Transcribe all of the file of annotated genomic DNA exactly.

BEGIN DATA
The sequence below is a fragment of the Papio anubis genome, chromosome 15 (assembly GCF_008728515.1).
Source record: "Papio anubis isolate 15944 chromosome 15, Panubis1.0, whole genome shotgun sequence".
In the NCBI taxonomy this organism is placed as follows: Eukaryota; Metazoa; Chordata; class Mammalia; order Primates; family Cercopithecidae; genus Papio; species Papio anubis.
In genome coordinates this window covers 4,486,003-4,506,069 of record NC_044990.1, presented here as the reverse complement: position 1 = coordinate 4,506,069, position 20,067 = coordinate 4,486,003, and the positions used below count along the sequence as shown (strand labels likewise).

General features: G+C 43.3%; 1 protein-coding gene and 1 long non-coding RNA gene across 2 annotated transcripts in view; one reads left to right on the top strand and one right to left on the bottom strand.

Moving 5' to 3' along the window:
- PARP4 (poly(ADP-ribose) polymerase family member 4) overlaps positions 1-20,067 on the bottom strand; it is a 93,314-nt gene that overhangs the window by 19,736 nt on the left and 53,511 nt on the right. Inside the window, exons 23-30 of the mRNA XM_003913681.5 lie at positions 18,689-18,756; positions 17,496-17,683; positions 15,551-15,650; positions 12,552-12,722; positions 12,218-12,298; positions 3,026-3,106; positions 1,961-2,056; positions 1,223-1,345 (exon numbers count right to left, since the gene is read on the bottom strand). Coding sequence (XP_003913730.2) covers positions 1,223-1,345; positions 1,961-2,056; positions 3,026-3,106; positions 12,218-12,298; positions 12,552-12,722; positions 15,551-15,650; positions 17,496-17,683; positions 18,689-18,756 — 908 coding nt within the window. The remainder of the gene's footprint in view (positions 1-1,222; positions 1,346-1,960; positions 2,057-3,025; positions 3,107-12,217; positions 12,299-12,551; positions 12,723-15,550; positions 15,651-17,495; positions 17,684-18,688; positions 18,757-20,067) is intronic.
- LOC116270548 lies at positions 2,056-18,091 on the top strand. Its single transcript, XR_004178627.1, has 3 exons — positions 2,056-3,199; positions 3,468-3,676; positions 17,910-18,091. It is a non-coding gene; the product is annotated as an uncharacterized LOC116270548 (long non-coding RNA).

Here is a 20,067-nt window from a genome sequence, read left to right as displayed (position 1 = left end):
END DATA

The sequence below is a fragment of the Papio anubis genome, chromosome 15 (assembly GCF_008728515.1).
Source record: "Papio anubis isolate 15944 chromosome 15, Panubis1.0, whole genome shotgun sequence".
In the NCBI taxonomy this organism is placed as follows: Eukaryota; Metazoa; Chordata; class Mammalia; order Primates; family Cercopithecidae; genus Papio; species Papio anubis.
In genome coordinates this window covers 4,486,003-4,506,069 of record NC_044990.1, presented here as the reverse complement: position 1 = coordinate 4,506,069, position 20,067 = coordinate 4,486,003, and the positions used below count along the sequence as shown (strand labels likewise).

General features: G+C 43.3%; 1 protein-coding gene and 1 long non-coding RNA gene across 2 annotated transcripts in view; one reads left to right on the top strand and one right to left on the bottom strand.

Moving 5' to 3' along the window:
- PARP4 (poly(ADP-ribose) polymerase family member 4) overlaps positions 1-20,067 on the bottom strand; it is a 93,314-nt gene that overhangs the window by 19,736 nt on the left and 53,511 nt on the right. Inside the window, exons 23-30 of the mRNA XM_003913681.5 lie at positions 18,689-18,756; positions 17,496-17,683; positions 15,551-15,650; positions 12,552-12,722; positions 12,218-12,298; positions 3,026-3,106; positions 1,961-2,056; positions 1,223-1,345 (exon numbers count right to left, since the gene is read on the bottom strand). Coding sequence (XP_003913730.2) covers positions 1,223-1,345; positions 1,961-2,056; positions 3,026-3,106; positions 12,218-12,298; positions 12,552-12,722; positions 15,551-15,650; positions 17,496-17,683; positions 18,689-18,756 — 908 coding nt within the window. The remainder of the gene's footprint in view (positions 1-1,222; positions 1,346-1,960; positions 2,057-3,025; positions 3,107-12,217; positions 12,299-12,551; positions 12,723-15,550; positions 15,651-17,495; positions 17,684-18,688; positions 18,757-20,067) is intronic.
- LOC116270548 lies at positions 2,056-18,091 on the top strand. Its single transcript, XR_004178627.1, has 3 exons — positions 2,056-3,199; positions 3,468-3,676; positions 17,910-18,091. It is a non-coding gene; the product is annotated as an uncharacterized LOC116270548 (long non-coding RNA).

Here is a 20,067-nt window from a genome sequence, read left to right as displayed (position 1 = left end):